Defending Your Right to Confidence

The 21st Century has changed work, and it is still evolving. While it was not sudden, it feels sudden. Most of us are caught in the whirl – a whirl of excitement, a whirl of confusion, and the swirling busyness that is an incessant distraction to what is most important. Whether or not one currently understands the course of personal change in order to move forward, it seems clear that change is the new norm.

Many organizations have responded to the speed of 21st Century change by inadvertently destroying trust within the walls. This erosion of trust has formed furrows fit only for the growth of negativity and fear. As these weeds take over, the rewards of contribution diminish as individual confidence fails to ripen and eventually begins to die on the vine.

This is a tragedy that does not have to be. As one tries to correct this, it is a waste of precious, personal energy to blame. Regardless of the situation, we are accountable for our own confidence: True confidence is found in one’s authenticity. You do not defend your confidence by reacting defensively. You defend your right to confidence by taking personal accountability to be proactive in alignment with your own legitimacy.

In the whirl of this 21st Century, we need you to be you; the best you – the most confident you – that you can be.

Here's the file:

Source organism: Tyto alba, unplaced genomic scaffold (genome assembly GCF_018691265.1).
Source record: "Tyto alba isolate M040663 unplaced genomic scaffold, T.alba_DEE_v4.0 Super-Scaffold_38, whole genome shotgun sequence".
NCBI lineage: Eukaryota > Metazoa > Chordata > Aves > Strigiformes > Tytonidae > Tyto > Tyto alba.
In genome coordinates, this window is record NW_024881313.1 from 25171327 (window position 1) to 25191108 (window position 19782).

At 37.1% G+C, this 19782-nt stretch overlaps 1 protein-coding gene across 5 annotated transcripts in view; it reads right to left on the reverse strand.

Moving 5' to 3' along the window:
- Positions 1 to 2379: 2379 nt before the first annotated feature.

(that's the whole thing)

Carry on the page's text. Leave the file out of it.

This entry was posted in Focus, Trust and tagged , , , by Jeff Brunson. Bookmark the permalink.

About Jeff Brunson

In this whirling 21st Century the individual needs to embrace the authentic self and confidently leverage the energy and power found there. As we entered the 21st Century, I became more concerned about what leaders like you needed for successful influence and personal fulfillment. As we move deeper into this challenging 21st Century, I’m more convinced than ever that the core of my work is in helping individual leaders remember who they are − a trueness. It is about confidence found in your authenticity.

Leave a Reply

Fill in your details below or click an icon to log in: Logo

You are commenting using your account. Log Out /  Change )

Google photo

You are commenting using your Google account. Log Out /  Change )

Twitter picture

You are commenting using your Twitter account. Log Out /  Change )

Facebook photo

You are commenting using your Facebook account. Log Out /  Change )

Connecting to %s